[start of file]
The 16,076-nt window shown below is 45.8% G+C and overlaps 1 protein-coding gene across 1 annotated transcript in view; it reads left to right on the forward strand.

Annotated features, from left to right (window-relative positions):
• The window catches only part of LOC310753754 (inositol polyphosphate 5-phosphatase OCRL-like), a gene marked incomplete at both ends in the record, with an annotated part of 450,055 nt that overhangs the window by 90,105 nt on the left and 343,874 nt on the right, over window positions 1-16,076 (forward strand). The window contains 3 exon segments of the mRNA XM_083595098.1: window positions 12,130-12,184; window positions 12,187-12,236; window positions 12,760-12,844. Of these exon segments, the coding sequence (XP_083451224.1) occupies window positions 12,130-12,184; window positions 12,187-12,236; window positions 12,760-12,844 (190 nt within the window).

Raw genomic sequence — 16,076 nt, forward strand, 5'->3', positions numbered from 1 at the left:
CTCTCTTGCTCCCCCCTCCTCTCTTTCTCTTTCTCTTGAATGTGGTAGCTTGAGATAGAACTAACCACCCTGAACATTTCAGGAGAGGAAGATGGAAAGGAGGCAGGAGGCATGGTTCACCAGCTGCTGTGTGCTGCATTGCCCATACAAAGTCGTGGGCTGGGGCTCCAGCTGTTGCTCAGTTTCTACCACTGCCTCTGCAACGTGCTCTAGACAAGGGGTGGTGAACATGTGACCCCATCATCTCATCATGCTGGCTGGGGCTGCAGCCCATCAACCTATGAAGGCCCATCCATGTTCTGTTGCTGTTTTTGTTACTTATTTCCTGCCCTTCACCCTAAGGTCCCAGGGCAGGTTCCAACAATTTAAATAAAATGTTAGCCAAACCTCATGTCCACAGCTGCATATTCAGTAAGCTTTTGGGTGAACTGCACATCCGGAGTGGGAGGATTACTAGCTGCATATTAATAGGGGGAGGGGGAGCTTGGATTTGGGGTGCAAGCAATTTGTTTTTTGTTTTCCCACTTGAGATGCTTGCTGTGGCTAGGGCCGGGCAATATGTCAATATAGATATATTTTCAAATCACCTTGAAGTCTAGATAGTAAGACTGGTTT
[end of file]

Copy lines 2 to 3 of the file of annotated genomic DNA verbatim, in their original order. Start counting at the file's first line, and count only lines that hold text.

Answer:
Annotated features, from left to right (window-relative positions):
• The window catches only part of LOC310753754 (inositol polyphosphate 5-phosphatase OCRL-like), a gene marked incomplete at both ends in the record, with an annotated part of 450,055 nt that overhangs the window by 90,105 nt on the left and 343,874 nt on the right, over window positions 1-16,076 (forward strand). The window contains 3 exon segments of the mRNA XM_083595098.1: window positions 12,130-12,184; window positions 12,187-12,236; window positions 12,760-12,844. Of these exon segments, the coding sequence (XP_083451224.1) occupies window positions 12,130-12,184; window positions 12,187-12,236; window positions 12,760-12,844 (190 nt within the window).